Article Lead Image

Netflix A24

What the surprising BAFTA results mean for the Oscars: ‘All Quiet,’ ‘Everything Everywhere,’ and more

Netflix's 'All Quiet on the Western Front' just won seven BAFTAs including Best Film; a conservative choice from the British film industry.

 

Gavia Baker-Whitelaw

Internet Culture

Posted on Feb 20, 2023

Netflix‘s WWI drama All Quiet on the Western Front won big at the 2023 BAFTA— so big it was kind of shocking. While Everything Everywhere All at Once is otherwise the frontrunner of this awards season, it was mostly shut out of Britain’s equivalent of the Oscars, winning only one category: Editing.

By contrast, All Quiet won seven BAFTAs including Best Film and Best Director. It’s hard to avoid seeing this as a conservative choice from the British Academy, choosing a conventional European war drama over a more experimental film with Asian-American leads. The BAFTAs have long been accused of racist bias, and alongside the All Quiet/Everything Everywhere situation, all of this year’s acting winners happened to be white.

So what does this mean for the Oscars? Is Everything Everywhere headed for a last-minute downfall after months of hype? Not necessarily.

In the run-up to the Oscars, pundits base their predictions on earlier ceremonies like the Critics Choice, the Directors Guild (DGA), and the Screen Actors Guild Awards. The DGA is seen as a solid predictor for Best Picture and Best Director, and Everything Everywhere won the big prize this year. Meanwhile, the BAFTAs aren’t as reliable for predicting Oscar wins, in part due to cultural differences between the BAFTA and AAMPA voting bodies.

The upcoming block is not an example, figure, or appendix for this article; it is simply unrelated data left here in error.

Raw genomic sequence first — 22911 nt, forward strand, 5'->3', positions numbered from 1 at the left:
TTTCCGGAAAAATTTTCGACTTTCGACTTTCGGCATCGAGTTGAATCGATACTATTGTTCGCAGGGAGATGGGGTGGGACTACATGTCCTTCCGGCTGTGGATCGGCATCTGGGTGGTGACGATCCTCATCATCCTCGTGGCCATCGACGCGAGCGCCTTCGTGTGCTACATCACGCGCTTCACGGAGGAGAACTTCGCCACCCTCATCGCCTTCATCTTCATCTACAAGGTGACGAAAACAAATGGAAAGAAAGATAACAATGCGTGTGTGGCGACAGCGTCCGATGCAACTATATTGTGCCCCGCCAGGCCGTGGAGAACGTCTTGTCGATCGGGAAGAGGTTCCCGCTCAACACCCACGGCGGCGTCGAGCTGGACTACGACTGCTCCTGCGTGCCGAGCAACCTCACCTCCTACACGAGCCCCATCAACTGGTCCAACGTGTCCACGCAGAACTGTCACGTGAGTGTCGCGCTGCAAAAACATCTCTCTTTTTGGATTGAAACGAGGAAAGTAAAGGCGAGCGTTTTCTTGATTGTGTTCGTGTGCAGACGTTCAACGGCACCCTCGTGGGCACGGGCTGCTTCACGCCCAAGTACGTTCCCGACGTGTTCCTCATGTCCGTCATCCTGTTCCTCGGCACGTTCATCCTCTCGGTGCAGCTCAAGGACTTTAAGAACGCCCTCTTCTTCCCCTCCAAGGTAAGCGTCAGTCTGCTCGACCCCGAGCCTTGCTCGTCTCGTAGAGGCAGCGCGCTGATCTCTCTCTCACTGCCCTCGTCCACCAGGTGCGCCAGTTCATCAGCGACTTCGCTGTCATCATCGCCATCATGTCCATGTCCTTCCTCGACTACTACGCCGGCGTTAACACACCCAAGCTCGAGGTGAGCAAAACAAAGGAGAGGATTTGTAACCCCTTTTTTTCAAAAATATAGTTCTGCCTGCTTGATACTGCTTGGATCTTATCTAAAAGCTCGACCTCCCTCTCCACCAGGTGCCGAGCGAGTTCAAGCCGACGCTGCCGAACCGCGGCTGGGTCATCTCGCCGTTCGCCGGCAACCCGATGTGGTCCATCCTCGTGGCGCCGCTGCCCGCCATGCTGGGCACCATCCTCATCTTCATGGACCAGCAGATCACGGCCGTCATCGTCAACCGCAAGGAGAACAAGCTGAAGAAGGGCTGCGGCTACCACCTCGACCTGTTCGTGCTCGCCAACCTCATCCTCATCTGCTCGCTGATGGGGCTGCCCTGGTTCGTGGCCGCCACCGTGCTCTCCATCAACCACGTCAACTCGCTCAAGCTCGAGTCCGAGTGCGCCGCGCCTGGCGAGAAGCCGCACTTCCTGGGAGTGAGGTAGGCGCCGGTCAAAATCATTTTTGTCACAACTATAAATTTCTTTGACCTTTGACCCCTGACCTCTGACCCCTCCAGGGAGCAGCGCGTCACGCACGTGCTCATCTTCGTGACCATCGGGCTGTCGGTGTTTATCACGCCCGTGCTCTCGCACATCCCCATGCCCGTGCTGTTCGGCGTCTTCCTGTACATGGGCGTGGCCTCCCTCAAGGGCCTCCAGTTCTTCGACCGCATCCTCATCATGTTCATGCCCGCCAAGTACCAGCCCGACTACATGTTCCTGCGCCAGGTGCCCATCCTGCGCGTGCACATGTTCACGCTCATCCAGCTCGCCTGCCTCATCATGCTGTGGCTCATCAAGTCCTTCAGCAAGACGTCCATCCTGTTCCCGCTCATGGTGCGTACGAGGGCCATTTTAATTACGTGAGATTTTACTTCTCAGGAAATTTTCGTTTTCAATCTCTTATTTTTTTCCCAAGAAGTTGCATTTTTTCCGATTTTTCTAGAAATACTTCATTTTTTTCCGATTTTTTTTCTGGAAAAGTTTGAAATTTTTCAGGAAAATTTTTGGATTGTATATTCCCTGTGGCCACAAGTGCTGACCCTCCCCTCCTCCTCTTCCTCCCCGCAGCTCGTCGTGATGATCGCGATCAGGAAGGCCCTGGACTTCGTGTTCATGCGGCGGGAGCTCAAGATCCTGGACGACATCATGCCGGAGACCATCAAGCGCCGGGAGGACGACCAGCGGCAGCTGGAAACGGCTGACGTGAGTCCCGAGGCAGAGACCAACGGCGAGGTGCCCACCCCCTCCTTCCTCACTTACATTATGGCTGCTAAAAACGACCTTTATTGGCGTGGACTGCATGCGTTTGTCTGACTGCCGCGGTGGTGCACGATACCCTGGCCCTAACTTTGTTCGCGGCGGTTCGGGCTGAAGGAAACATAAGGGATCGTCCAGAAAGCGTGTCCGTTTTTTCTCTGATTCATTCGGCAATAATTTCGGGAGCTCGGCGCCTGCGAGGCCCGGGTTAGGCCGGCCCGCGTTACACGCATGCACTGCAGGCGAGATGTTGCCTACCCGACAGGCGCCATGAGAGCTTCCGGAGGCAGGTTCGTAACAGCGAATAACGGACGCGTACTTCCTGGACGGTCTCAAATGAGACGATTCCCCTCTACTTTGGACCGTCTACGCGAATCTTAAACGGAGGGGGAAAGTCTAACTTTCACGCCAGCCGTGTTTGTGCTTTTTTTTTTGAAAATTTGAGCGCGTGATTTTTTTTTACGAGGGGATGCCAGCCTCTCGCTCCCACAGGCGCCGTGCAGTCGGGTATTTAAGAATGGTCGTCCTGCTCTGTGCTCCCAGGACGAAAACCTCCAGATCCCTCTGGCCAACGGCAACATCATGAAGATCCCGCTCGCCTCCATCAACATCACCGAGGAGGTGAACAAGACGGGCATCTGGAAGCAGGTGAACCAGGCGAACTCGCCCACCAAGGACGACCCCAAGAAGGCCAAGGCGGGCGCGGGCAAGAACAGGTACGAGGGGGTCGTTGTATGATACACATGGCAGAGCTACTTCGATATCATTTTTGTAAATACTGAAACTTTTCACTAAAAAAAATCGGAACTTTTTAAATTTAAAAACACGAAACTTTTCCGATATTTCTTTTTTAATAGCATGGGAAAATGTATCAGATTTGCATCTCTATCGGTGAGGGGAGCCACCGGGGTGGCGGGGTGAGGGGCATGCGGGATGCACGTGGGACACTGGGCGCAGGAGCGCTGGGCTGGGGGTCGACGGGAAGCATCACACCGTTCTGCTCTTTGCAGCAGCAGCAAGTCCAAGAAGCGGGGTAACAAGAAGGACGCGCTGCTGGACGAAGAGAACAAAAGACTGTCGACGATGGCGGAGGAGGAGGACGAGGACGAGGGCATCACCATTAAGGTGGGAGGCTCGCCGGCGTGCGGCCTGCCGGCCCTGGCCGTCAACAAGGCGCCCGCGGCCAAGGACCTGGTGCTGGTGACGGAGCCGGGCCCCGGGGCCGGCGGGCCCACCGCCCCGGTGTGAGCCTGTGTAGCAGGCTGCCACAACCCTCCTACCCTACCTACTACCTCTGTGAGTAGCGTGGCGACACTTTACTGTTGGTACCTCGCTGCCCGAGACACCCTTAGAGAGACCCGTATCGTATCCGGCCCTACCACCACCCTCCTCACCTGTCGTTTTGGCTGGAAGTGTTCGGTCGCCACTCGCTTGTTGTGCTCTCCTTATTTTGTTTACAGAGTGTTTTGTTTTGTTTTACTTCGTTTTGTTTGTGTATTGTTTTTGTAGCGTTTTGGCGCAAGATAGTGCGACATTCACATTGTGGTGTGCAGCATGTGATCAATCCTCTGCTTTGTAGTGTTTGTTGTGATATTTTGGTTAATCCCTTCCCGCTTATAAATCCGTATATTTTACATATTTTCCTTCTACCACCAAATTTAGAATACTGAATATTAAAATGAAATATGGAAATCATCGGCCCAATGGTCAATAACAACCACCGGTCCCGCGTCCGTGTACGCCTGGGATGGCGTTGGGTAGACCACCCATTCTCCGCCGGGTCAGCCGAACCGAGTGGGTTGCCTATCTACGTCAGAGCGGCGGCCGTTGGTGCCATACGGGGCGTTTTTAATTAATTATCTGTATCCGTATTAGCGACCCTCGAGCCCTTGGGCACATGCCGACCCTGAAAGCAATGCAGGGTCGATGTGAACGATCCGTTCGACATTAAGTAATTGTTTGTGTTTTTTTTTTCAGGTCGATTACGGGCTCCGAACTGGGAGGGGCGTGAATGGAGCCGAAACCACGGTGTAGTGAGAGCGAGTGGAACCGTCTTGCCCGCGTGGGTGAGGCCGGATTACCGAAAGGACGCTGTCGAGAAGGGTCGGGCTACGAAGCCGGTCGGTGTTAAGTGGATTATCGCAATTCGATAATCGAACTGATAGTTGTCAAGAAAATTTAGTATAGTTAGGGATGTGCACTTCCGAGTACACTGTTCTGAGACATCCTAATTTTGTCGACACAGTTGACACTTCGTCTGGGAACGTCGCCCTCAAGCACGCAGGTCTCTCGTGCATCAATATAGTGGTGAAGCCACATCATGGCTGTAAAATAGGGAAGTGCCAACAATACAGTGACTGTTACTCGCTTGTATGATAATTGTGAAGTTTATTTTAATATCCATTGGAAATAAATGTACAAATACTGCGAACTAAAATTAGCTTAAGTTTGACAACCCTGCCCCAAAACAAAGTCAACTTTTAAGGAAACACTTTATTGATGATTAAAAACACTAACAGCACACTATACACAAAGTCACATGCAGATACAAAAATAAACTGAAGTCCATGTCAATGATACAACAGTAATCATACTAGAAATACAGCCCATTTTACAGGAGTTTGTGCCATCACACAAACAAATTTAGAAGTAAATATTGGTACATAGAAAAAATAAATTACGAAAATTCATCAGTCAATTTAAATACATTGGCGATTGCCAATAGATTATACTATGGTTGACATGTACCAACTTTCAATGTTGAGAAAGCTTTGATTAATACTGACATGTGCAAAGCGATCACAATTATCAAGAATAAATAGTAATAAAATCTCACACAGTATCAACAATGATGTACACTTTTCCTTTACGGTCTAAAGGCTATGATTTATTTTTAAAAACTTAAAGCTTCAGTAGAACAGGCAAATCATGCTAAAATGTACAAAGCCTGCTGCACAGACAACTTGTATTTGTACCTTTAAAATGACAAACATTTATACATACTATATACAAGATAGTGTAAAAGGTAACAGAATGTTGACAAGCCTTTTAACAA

World War I still looms large in Britain, to an extent that American audiences may not really appreciate. This makes All Quiet an appealing prospect for BAFTA voters, especially the more conservative ones. However, its BAFTA success says more about the British Academy and its majority-white membership than it does about All Quiet‘s quality or likelihood of Oscar victory.

For the past few months, the cast of Everything Everywhere have been killing it on the American awards circuit, launching a charm offensive led by the beloved Michelle Yeoh and Ke Huy Quan, who compounded a great performance with a compelling IRL comeback narrative. (He’s the favorite for Best Supporting Actor.)

Meanwhile, Everything Everywhere‘s directors, The Daniels, are earning widespread praise both for the film itself and for its word-of-mouth popularity. In an era dominated by blockbusters and streaming services, the industry is excited to see a genuine indie success story. So while the Oscars aren’t exactly immune to racist bias, Everything Everywhere has a lot going for it, especially in terms of momentum.

To editorialize for a minute, All Quiet‘s volume of Oscar nominations is pretty wild in itself: Nine in total, including Best Picture, Director, and Adapted Screenplay—a rare feat for a foreign-language film. (For comparison, Parasite was nominated for six Oscars, winning four.) But while All Quiet‘s immersive depiction of trench warfare is an understandable choice in technical categories like production design, it isn’t a notably insightful or well-conceived drama—especially when compared to the brilliant 1930 adaptation of the same novel. It’s also rather underwhelming in terms of cultural impact, neither a runaway mainstream hit nor a critical darling.

Barring a truly stupendous push from Netflix’s publicity department, All Quiet seems unlikely to unseat the frontrunners in the top Oscar categories—although it’s probably a safe bet for International Feature.

web_crawlr
We crawl the web so you don’t have to.
Sign up for the Daily Dot newsletter to get the best and worst of the internet in your inbox every day.
Share this article
*First Published: Feb 20, 2023, 12:57 pm CST